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  • Dec 27, 2013

Chan Hampe Galleries journey to “Motherland”

ROBERT ZHAO RENHUI, Changi, Singapore, Possibly 1970s, 2011, artist proor, 121 × 84 cm. Courtesy the artist and Chan Hampe Galleries, Singapore.

There is something ambiguous about the notion of a “motherland.” It suggests a place of stasis and safety, and has ties to identity, but it also raises the more precarious promise of “home.” Few other concepts so inflame categories such as ethnicity and race—it connotes the aspirations of immigrants, the nostalgia of landscapes, as well as the bonds of the heart. This month, three artists at Chan Hampe Galleries tackled such notions in relation to their native land of Singapore in the multi-disciplinary exhibition “Motherland.”

Mike HJ Chang’s quirky, insubstantial Half is a Place (2013) makes a disarming case for a theory of the dual properties of transience and permanence that the motherland contains. Chang props together a pale sketch of a folding chair, an aluminum framework and a back-lit piece of plastic on which the work’s title is painted. This vagary—a capricious exploration of “there-and-here,” or “now-and-then”—infiltrates all of Chang’s work. In Temporary Space (2013), two mundane tokens of “home”—a coffee table and a cheery welcome mat—are made subtly traitorous: the table overturned offers an illicit peek beneath at a postcard whose front depicts a distant tropical beach fantasy. 

Another dubious proposition is made by Robert Zhao Renhui in three photographs. Renhui has appropriated scenes from a Japanese landscape—a seacoast famous for its massive and ever-shifting sand dunes—and injected them into Singapore’s mythos. As a country whose own coast has been rendered unfamiliar through land reclamation schemes, these idyllic visions, such as the sparkling turquoise tidal pool in Changi, Singapore, Possibly 1970s (2011), provoke a comforting, fictive nostalgia for a Singapore that could have been.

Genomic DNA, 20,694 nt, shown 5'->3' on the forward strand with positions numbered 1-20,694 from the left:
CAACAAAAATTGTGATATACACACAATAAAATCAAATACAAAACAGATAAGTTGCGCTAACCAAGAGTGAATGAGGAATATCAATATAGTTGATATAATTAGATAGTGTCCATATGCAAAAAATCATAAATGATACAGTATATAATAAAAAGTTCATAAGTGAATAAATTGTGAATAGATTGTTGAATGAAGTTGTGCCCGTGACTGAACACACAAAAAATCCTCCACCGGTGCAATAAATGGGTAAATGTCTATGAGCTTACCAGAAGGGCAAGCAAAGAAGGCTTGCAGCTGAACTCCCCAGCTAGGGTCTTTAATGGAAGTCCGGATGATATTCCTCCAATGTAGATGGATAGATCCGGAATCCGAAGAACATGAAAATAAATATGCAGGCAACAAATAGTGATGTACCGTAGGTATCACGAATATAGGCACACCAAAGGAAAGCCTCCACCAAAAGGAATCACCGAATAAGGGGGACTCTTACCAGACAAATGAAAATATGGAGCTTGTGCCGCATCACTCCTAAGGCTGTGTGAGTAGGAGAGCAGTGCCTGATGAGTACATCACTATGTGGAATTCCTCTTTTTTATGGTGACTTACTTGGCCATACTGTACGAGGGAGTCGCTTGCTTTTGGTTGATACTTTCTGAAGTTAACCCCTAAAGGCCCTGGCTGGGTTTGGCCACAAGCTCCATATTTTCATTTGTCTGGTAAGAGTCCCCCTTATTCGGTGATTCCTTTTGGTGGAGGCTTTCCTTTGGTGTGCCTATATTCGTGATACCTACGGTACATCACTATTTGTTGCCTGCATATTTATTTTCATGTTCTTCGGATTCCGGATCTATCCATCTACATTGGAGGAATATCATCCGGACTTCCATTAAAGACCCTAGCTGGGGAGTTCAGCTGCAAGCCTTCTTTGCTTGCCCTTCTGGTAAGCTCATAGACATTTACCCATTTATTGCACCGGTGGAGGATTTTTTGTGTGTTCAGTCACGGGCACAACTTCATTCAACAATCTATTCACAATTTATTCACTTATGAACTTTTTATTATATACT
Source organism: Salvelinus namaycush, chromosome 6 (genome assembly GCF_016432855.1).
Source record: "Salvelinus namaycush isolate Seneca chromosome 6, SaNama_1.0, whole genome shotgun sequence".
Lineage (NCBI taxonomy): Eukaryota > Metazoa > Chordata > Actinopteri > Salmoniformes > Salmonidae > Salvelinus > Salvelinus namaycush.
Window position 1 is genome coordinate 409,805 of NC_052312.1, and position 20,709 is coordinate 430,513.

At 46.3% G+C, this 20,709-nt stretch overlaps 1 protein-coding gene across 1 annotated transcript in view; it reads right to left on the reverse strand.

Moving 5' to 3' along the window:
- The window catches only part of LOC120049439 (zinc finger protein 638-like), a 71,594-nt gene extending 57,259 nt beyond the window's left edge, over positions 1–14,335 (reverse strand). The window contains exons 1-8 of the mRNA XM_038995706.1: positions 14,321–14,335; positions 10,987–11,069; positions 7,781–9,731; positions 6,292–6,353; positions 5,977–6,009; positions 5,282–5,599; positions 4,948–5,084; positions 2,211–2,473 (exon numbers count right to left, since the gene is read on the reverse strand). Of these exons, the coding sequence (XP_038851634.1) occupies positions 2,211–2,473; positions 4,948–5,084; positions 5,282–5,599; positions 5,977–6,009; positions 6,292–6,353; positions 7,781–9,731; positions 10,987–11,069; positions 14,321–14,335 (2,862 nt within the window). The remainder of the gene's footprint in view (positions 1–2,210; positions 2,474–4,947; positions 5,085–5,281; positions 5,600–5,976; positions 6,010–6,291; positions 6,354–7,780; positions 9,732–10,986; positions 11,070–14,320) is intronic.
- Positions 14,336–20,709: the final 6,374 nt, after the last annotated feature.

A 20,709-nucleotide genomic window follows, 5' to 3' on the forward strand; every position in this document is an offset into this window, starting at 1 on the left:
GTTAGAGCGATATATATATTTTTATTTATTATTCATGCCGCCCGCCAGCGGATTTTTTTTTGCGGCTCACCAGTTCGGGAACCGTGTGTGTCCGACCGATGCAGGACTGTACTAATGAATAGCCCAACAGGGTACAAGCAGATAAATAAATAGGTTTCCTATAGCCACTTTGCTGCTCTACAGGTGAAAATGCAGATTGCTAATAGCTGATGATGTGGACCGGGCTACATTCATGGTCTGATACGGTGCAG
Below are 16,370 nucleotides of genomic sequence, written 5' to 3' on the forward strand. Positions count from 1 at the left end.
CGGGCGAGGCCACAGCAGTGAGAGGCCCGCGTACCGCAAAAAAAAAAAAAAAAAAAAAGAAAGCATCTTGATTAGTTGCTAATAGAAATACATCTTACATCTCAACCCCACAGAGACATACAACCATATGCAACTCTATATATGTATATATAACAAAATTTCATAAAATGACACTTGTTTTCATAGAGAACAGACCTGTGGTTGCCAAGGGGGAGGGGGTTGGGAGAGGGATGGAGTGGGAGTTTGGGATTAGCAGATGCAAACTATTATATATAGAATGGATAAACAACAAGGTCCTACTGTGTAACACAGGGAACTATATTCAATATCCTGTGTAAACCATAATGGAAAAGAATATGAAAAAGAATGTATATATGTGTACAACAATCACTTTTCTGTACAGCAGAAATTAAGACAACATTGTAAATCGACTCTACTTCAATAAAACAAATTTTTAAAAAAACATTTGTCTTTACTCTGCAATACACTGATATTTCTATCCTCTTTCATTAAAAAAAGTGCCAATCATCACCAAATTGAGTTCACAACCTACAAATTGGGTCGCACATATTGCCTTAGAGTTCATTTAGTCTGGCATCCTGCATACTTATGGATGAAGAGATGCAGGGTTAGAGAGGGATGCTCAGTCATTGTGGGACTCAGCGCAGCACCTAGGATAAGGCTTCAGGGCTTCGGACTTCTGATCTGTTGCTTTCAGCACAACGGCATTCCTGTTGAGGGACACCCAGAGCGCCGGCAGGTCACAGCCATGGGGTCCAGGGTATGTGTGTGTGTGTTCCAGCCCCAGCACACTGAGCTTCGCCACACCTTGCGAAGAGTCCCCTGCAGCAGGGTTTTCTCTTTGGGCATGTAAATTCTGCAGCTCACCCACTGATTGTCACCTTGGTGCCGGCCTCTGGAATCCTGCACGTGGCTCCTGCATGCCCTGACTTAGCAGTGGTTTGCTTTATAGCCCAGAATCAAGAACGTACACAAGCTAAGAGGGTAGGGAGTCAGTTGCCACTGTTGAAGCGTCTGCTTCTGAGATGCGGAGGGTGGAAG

In fact, much of Singapore’s success as a nation is comprised of such myths. Its promise of prosperity is seductive to both immigrants and Singaporeans alike. Filmmaker Sherman Ong peers beneath this veneer of security in a quartet of video confessions, part of his ongoing “Motherland” series (2011- ). These subtle, layered monologues demonstrate how Singapore redefines, transforms and consumes. A young Indonesian student speaks matter-of-factly of lost family members and spiritual reconciliations, a male escort haltingly describes his life as a lonely “ghost,” a Chinese widow recalls a love lost and a local middle-aged woman speaks about her family’s prohibition of interracial dating only barely suppressing her pain. Ong submits these accounts as contemporary fables that inform the heart of modern Singapore, revealing ultimately that the notion of motherland is itself a delusion of sorts. Yet as the works suggest, longings for a concrete identity, for safety and a home persist. The artists in “Motherland” present a few attempts at versions of the illusion, which we continue to seize again and again. 

“Motherland” was on view at Chan Hampe Galleries, Singapore, from December 6–22, 2013.

Marybeth Stock is a writer, researcher and editor based in Singapore and Japan.

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